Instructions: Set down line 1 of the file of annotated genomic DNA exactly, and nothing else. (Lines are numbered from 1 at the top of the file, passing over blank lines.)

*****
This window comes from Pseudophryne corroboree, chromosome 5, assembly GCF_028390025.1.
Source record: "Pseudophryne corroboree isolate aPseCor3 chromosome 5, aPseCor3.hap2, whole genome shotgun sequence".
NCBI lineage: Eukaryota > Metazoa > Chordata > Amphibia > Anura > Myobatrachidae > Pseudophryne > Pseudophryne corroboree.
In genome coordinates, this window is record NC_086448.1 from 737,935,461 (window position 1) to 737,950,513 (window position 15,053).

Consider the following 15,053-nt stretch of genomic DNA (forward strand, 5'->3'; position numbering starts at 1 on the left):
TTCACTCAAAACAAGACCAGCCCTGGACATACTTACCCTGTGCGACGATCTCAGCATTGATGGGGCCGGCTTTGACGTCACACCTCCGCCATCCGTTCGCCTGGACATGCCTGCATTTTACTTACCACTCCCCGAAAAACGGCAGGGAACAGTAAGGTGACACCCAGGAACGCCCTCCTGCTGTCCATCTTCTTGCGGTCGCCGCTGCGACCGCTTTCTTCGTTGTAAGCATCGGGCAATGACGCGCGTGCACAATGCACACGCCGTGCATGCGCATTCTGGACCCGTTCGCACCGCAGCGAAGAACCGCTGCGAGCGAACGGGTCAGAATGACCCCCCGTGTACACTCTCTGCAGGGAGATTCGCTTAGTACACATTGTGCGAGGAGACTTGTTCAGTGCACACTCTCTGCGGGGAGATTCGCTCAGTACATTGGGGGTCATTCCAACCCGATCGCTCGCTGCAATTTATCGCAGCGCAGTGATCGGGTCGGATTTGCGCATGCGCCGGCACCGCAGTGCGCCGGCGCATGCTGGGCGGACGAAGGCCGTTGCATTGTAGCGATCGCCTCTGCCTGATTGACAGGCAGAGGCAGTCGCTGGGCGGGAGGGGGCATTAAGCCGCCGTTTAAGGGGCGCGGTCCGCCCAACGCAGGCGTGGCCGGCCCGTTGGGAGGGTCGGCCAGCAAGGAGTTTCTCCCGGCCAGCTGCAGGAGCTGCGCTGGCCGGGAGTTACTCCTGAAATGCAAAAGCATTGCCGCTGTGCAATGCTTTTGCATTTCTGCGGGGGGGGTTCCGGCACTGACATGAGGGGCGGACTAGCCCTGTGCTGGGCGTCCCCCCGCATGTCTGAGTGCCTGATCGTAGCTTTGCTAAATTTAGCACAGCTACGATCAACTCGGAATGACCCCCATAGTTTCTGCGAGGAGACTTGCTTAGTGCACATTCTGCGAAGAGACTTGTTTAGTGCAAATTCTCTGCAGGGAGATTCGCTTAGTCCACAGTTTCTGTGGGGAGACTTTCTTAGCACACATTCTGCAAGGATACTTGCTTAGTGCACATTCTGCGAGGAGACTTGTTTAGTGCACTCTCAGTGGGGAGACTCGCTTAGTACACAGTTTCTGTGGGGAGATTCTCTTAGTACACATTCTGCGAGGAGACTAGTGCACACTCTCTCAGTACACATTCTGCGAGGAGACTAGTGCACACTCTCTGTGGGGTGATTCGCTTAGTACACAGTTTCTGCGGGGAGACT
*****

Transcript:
This window comes from Pseudophryne corroboree, chromosome 5, assembly GCF_028390025.1.